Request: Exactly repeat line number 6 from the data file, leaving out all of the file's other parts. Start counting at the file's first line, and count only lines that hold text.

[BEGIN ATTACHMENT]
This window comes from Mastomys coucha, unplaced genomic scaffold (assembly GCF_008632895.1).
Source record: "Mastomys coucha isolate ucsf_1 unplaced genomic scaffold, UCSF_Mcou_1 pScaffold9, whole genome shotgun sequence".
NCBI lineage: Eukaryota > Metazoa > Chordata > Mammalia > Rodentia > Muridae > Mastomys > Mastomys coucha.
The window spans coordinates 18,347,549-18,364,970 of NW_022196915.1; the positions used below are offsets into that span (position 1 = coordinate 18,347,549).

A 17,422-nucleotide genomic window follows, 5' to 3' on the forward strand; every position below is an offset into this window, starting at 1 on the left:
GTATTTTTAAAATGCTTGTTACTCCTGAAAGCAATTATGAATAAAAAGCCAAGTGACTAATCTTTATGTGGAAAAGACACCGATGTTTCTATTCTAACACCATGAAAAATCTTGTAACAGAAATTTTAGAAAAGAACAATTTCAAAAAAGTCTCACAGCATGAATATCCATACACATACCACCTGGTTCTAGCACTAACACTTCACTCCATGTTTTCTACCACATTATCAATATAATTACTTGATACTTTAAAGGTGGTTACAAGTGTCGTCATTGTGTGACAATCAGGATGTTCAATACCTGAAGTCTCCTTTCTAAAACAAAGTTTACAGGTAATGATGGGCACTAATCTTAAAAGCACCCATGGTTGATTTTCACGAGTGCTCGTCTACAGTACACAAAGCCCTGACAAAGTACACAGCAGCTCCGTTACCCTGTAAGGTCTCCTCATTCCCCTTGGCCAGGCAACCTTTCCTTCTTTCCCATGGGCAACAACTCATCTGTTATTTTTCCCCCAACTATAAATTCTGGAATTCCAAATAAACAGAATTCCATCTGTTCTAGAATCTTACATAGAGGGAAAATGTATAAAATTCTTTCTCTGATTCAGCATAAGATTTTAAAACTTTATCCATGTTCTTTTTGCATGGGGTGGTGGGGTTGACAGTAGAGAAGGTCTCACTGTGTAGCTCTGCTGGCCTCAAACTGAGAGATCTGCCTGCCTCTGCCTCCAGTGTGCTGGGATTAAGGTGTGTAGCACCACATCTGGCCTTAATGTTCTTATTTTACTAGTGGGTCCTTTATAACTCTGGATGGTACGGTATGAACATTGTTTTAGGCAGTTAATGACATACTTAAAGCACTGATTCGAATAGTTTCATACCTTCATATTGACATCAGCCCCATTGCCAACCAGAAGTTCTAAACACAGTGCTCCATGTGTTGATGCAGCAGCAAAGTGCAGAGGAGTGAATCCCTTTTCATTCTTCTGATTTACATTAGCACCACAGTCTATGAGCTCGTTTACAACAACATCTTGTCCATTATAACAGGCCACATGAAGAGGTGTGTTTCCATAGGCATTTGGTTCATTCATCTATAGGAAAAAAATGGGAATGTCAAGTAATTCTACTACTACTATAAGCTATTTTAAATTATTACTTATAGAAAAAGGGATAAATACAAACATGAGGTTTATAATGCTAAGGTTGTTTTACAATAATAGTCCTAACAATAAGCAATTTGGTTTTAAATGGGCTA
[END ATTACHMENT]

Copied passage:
GTATTTTTAAAATGCTTGTTACTCCTGAAAGCAATTATGAATAAAAAGCCAAGTGACTAATCTTTATGTGGAAAAGACACCGATGTTTCTATTCTAACACCATGAAAAATCTTGTAACAGAAATTTTAGAAAAGAACAATTTCAAAAAAGTCTCACAGCATGAATATCCATACACATACCACCTGGTTCTAGCACTAACACTTCACTCCATGTTTTCTACCACATTATCAATATAATTACTTGATACTTTAAAGGTGGTTACAAGTGTCGTCATTGTGTGACAATCAGGATGTTCAATACCTGAAGTCTCCTTTCTAAAACAAAGTTTACAGGTAATGATGGGCACTAATCTTAAAAGCACCCATGGTTGATTTTCACGAGTGCTCGTCTACAGTACACAAAGCCCTGACAAAGTACACAGCAGCTCCGTTACCCTGTAAGGTCTCCTCATTCCCCTTGGCCAGGCAACCTTTCCTTCTTTCCCATGGGCAACAACTCATCTGTTATTTTTCCCCCAACTATAAATTCTGGAATTCCAAATAAACAGAATTCCATCTGTTCTAGAATCTTACATAGAGGGAAAATGTATAAAATTCTTTCTCTGATTCAGCATAAGATTTTAAAACTTTATCCATGTTCTTTTTGCATGGGGTGGTGGGGTTGACAGTAGAGAAGGTCTCACTGTGTAGCTCTGCTGGCCTCAAACTGAGAGATCTGCCTGCCTCTGCCTCCAGTGTGCTGGGATTAAGGTGTGTAGCACCACATCTGGCCTTAATGTTCTTATTTTACTAGTGGGTCCTTTATAACTCTGGATGGTACGGTATGAACATTGTTTTAGGCAGTTAATGACATACTTAAAGCACTGATTCGAATAGTTTCATACCTTCATATTGACATCAGCCCCATTGCCAACCAGAAGTTCTAAACACAGTGCTCCATGTGTTGATGCAGCAGCAAAGTGCAGAGGAGTGAATCCCTTTTCATTCTTCTGATTTACATTAGCACCACAGTCTATGAGCTCGTTTACAACAACATCTTGTCCATTATAACAGGCCACATGAAGAGGTGTGTTTCCATAGGCATTTGGTTCATTCATCTATAGGAAAAAAATGGGAATGTCAAGTAATTCTACTACTACTATAAGCTATTTTAAATTATTACTTATAGAAAAAGGGATAAATACAAACATGAGGTTTATAATGCTAAGGTTGTTTTACAATAATAGTCCTAACAATAAGCAATTTGGTTTTAAATGGGCTA